# Dirk Schumacher

#### 14 packages on CRAN

#### 2 packages on GitHub

Provides WHO Child Growth Standards (z-scores) with confidence intervals and standard errors around the prevalence estimates, taking into account complex sample designs. More information on the methods is available online: <https://www.who.int/childgrowth/standards/en/>.

This package provides easy access to http://daten.berlin.de It allows you to search through the data catalogue and to download the data directly from within R.

Programmatic access to the DuckDuckGo Instant Answer API <https://api.duckduckgo.com/api>.

Create encrypted html files that are fully self contained and do not require any additional software. Using the package you can encrypt arbitrary html files and also directly create encrypted 'rmarkdown' html reports.

An implementation of list comprehensions as purely syntactic sugar with a minor runtime overhead. It constructs nested for-loops and executes the byte-compiled loops to collect the results.

Model mixed integer linear programs in an algebraic way directly in R. The model is solver-independent and thus offers the possibility to solve a model with different solvers. It currently only supports linear constraints and objective functions. See the 'ompr' website <https://dirkschumacher.github.io/ompr> for more information, documentation and examples.

A solver for 'ompr' based on the R Optimization Infrastructure ('ROI'). The package makes all solvers in 'ROI' available to solve 'ompr' models. Please see the 'ompr' website <https://dirkschumacher.github.io/ompr> and package docs for more information and examples on how to use it.

Bindings for the 'PicoSAT' solver to solve Boolean satisfiability problems (SAT). The boolean satisfiability problem asks the question if a given boolean formula can be TRUE; i.e. does there exist an assignment of TRUE/FALSE for each variable such that the whole formula is TRUE? The package bundles 'PicoSAT' solver release 965 <http://www.fmv.jku.at/picosat/>.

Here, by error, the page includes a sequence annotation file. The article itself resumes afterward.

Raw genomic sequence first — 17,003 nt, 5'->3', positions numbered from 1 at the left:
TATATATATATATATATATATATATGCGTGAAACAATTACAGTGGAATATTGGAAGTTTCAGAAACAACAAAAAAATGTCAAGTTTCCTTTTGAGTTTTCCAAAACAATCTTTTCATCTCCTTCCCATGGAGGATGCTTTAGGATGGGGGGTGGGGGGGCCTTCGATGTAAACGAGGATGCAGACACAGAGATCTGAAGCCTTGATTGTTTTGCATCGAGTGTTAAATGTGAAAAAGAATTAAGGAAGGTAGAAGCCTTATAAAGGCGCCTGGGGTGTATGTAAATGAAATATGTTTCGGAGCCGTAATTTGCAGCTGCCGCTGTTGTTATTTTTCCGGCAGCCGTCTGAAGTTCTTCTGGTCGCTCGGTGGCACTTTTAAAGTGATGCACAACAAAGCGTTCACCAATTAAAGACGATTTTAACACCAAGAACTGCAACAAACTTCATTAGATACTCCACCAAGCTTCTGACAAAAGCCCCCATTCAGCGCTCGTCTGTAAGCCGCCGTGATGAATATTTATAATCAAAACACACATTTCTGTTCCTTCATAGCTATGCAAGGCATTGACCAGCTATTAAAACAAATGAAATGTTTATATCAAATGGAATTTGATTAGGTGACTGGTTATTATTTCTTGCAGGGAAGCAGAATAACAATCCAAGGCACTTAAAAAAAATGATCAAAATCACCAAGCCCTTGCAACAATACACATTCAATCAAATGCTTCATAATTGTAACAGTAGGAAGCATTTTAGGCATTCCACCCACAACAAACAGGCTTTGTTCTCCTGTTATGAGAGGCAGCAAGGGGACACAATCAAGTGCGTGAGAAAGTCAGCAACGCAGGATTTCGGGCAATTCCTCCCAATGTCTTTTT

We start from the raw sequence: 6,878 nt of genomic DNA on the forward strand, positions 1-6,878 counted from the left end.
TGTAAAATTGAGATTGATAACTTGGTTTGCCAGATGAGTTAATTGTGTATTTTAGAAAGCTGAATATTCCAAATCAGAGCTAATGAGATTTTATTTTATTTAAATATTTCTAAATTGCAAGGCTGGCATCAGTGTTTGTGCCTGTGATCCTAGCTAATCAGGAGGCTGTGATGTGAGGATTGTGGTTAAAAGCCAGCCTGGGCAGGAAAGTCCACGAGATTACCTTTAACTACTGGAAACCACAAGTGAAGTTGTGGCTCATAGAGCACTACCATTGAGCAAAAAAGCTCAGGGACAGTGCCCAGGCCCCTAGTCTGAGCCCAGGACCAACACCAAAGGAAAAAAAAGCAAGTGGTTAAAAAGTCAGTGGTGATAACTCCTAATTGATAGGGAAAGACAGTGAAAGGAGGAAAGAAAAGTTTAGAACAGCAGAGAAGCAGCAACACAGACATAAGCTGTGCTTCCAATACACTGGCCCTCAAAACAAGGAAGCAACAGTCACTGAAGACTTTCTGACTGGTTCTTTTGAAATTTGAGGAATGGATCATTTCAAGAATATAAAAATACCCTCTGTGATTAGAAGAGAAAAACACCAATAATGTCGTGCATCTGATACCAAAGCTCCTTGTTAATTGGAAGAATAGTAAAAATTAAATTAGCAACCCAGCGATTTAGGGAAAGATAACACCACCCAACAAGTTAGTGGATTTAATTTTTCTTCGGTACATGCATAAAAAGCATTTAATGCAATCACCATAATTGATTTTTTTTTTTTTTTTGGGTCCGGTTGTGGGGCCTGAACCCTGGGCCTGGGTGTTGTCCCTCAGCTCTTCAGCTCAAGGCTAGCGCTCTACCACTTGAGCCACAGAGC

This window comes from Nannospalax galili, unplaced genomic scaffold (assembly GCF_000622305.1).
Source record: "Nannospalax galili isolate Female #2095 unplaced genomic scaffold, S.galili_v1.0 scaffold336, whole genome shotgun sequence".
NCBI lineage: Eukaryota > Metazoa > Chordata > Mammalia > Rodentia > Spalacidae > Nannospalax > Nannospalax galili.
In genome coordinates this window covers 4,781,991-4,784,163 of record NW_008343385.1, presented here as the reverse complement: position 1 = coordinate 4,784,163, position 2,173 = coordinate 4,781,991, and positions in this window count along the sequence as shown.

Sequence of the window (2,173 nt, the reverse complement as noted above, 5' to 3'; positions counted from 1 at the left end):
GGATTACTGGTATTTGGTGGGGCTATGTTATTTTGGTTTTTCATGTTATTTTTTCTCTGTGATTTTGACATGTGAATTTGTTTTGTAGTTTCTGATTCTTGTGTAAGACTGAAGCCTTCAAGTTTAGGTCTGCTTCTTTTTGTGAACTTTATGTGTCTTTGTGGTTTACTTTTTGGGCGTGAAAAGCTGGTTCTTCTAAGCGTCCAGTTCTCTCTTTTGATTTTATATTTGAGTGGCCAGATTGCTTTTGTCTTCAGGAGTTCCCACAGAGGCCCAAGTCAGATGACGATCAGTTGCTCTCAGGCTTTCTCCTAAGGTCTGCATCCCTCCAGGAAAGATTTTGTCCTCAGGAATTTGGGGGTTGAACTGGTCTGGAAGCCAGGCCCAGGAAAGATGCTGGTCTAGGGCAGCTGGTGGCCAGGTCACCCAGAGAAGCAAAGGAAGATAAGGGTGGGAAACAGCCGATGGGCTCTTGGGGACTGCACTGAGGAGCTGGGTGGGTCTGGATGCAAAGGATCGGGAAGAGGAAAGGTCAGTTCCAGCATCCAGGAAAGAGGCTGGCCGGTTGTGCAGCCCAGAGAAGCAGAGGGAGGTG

Find out who maintains the packages you use in your current session or in your package library and maybe say 'thank you'.

Provides pre-fit and post-fit methods for detecting separation and infinite maximum likelihood estimates in generalized linear models with categorical responses. The pre-fit methods apply on binomial-response generalized liner models such as logit, probit and cloglog regression, and can be directly supplied as fitting methods to the glm() function. They solve the linear programming problems for the detection of separation developed in Konis (2007, <https://ora.ox.ac.uk/objects/uuid:8f9ee0d0-d78e-4101-9ab4-f9cbceed2a2a>) using 'ROI' <https://cran.r-project.org/package=ROI> or 'lpSolveAPI' <https://cran.r-project.org/package=lpSolveAPI>. The post-fit methods apply to models with categorical responses, including binomial-response generalized linear models and multinomial-response models, such as baseline category logits and adjacent category logits models; for example, the models implemented in the 'brglm2' <https://cran.r-project.org/package=brglm2> package. The post-fit methods successively refit the model with increasing number of iteratively reweighted least squares iterations, and monitor the ratio of the estimated standard error for each parameter to what it has been in the first iteration. According to the results in Lesaffre & Albert (1989, <https://www.jstor.org/stable/2345845>), divergence of those ratios indicates data separation.